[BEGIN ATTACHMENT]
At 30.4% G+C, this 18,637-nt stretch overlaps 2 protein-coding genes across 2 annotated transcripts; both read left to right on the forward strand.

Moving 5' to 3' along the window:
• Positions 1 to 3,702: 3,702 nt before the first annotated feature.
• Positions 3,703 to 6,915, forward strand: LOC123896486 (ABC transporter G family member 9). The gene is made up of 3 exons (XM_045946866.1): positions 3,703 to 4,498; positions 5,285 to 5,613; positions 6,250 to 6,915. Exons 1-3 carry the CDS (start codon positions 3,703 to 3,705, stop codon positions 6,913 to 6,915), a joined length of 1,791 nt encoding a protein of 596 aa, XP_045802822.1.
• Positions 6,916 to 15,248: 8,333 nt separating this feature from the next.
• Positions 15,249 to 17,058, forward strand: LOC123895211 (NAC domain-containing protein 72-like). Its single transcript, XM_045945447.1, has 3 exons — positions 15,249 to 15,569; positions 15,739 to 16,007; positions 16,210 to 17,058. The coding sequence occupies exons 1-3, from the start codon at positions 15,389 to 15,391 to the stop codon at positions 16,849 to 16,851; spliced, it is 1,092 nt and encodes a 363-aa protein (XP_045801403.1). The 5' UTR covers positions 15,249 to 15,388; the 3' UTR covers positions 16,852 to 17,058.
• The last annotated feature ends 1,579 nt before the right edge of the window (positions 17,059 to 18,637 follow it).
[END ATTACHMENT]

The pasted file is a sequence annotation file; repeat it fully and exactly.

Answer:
At 30.4% G+C, this 18,637-nt stretch overlaps 2 protein-coding genes across 2 annotated transcripts; both read left to right on the forward strand.

Moving 5' to 3' along the window:
• Positions 1 to 3,702: 3,702 nt before the first annotated feature.
• Positions 3,703 to 6,915, forward strand: LOC123896486 (ABC transporter G family member 9). The gene is made up of 3 exons (XM_045946866.1): positions 3,703 to 4,498; positions 5,285 to 5,613; positions 6,250 to 6,915. Exons 1-3 carry the CDS (start codon positions 3,703 to 3,705, stop codon positions 6,913 to 6,915), a joined length of 1,791 nt encoding a protein of 596 aa, XP_045802822.1.
• Positions 6,916 to 15,248: 8,333 nt separating this feature from the next.
• Positions 15,249 to 17,058, forward strand: LOC123895211 (NAC domain-containing protein 72-like). Its single transcript, XM_045945447.1, has 3 exons — positions 15,249 to 15,569; positions 15,739 to 16,007; positions 16,210 to 17,058. The coding sequence occupies exons 1-3, from the start codon at positions 15,389 to 15,391 to the stop codon at positions 16,849 to 16,851; spliced, it is 1,092 nt and encodes a 363-aa protein (XP_045801403.1). The 5' UTR covers positions 15,249 to 15,388; the 3' UTR covers positions 16,852 to 17,058.
• The last annotated feature ends 1,579 nt before the right edge of the window (positions 17,059 to 18,637 follow it).